A group of House Democrats is mounting an effort to pressure chamber leadership to include more than $15 billion for workforce development and retraining efforts in the next large-scale coronavirus-relief bill.
The $2.2 trillion CARES Act (Public Law 116-136) provided $345 million for a national grant program to aid workers who have been laid off amid the public health crisis, in addition to expanding unemployment insurance and other worker-focused provisions. But Reps.
“We need to invest billions, not millions in our workers and workforce system,” the lawmakers wrote in a letter to House Democrats. Another 49 members have signed on to the letter, which Bonamici and Levin plan to submit to House leadership Thursday.
Additional investments to help communities respond to massive layoffs that help job seekers and employers who are impacted by the economic uncertainty are under consideration for inclusion in the next package, a representative for
The duo said in the letter that a major expansion of funding for workforce development would support economic recovery by helping to return laid-off workers to jobs more quickly. The economic freefall triggered by the pandemic produced some 10 million new unemployment claims over the last two weeks of March alone and brought an 11-year bull market to an abrupt halt. The chance of a recession now stands at 100%, according to a recent Bloomberg Economics report.
Bonamici and Levin’s call to expand Congress’s commitment to workforce development mirrors a request that the National Skills Coalition, a group that promotes workforce education, and 38 other job-training and education organizations sent to House leadership last week. The groups said there’s precedent for spending roughly $15 billion on workforce development, and pointed out the U.S. invests 25% less in these programs today than it did before the Great Recession.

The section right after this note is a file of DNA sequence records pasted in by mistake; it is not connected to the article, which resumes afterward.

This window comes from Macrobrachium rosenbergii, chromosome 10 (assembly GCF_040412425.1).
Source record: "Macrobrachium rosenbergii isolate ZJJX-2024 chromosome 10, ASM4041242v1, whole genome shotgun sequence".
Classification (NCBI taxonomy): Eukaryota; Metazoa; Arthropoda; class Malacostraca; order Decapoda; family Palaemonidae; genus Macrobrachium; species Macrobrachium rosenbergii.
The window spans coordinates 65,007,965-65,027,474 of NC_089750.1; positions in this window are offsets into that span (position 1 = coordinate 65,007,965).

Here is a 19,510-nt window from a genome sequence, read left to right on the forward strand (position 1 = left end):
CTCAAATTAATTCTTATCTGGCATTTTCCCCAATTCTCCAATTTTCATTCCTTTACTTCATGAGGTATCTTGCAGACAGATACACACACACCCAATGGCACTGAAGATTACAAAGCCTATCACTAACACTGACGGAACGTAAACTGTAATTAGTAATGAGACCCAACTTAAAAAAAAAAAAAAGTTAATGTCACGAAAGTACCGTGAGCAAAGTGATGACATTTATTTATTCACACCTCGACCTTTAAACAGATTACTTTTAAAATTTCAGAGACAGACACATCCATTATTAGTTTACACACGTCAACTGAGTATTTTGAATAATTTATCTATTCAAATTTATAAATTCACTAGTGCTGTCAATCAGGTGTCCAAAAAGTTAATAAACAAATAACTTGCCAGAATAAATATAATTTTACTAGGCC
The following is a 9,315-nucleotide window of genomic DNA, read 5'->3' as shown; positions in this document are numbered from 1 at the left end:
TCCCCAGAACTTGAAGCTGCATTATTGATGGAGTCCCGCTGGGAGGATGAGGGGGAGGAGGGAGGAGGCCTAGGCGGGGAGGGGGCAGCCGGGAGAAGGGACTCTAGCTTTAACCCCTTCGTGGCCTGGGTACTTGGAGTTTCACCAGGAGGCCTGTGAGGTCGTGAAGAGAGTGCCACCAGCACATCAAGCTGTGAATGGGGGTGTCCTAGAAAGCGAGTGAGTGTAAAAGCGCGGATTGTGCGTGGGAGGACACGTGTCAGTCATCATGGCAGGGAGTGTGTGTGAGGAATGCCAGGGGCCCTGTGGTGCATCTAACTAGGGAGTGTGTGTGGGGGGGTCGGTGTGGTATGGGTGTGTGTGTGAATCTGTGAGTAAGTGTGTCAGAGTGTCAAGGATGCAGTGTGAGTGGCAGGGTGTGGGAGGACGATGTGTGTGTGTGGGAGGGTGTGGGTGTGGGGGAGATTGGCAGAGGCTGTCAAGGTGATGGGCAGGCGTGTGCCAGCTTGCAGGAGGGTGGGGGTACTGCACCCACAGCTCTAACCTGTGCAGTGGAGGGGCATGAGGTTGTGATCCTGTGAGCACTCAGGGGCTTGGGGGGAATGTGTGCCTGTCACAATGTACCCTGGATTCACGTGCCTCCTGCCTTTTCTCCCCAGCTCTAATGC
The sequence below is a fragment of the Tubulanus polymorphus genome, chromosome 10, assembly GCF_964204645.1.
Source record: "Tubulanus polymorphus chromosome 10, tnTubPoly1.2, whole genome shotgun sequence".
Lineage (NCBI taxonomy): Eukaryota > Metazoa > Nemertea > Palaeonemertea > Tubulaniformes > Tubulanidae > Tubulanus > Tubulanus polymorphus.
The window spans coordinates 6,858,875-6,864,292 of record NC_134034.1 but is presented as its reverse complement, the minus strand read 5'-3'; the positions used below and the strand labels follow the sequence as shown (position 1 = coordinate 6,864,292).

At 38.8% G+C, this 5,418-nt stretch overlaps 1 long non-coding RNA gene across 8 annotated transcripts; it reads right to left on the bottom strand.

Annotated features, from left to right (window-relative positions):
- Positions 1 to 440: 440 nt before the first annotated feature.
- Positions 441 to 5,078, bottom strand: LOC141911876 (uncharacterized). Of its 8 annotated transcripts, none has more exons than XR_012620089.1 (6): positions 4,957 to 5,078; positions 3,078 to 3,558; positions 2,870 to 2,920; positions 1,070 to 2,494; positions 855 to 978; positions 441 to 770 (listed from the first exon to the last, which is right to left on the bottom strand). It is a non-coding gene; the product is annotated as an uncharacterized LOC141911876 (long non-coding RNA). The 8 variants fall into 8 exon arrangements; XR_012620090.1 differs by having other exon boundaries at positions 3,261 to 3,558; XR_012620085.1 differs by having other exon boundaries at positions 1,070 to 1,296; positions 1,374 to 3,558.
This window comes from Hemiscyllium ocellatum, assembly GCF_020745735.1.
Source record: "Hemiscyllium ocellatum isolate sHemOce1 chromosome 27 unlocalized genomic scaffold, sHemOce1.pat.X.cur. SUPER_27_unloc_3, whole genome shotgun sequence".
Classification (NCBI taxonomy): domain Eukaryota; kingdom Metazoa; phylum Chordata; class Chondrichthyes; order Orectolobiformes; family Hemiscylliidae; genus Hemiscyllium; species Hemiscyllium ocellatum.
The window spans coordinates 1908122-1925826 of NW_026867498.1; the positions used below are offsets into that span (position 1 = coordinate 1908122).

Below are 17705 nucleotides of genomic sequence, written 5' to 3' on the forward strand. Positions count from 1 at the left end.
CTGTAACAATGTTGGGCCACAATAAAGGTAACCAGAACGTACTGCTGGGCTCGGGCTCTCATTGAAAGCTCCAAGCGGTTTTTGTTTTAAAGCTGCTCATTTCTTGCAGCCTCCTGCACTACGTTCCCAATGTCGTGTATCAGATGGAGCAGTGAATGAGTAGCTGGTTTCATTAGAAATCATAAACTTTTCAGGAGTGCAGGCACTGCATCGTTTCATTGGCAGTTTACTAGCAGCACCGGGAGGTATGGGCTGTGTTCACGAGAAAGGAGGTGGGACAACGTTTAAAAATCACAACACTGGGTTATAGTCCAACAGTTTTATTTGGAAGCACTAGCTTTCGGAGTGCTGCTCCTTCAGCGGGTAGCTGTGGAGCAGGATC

“During that downturn, the workforce system experienced a more than 200 percent increase in the number of Americans seeking reemployment and training services,” the workforce groups wrote.
“At that time, Congress responded with a 40 percent increase in funding for employment and training assistance through the American Reinvestment and Recovery Act—enabling the nation’s workforce system to serve more than 8 million people in 2009. Today’s crisis is even more acute and necessitates a more drastic investment to meet current and future need.”
Bonamici, Levin, and the workforce groups said a $15 billion investment would fund additional phases of the national grant program for laid-off workers included in the CARES Act. It also would support employment and training activities to support employers’ employee-retention strategies, along with reemployment services, and programs for migrant and seasonal farmworkers and American Indians.
Previously, Republicans and Democrats have found common ground in pushing for greater investment in workforce training and development. Before the pandemic, members of both parties were negotiating to reboot federal job training programs, but talks halted after the virus outbreak. Republican members also supported inclusion of $345 million in the CARES Act, calling it a highlight of the bill.
A representative for Rep.
Lawmakers are negotiating an interim emergency coronavirus package as well as another big-ticket bill that’s being dubbed the “CARES 2 Act.” Pelosi and
After Congress passes interim emergency legislation, lawmakers will seek consensus on CARES 2 Act, Pelosi and Schumer said. Timing on when that effort could be finalized isn’t clear.
Pelosi has said she wants the House to pass that bill this month, but Republican leaders, including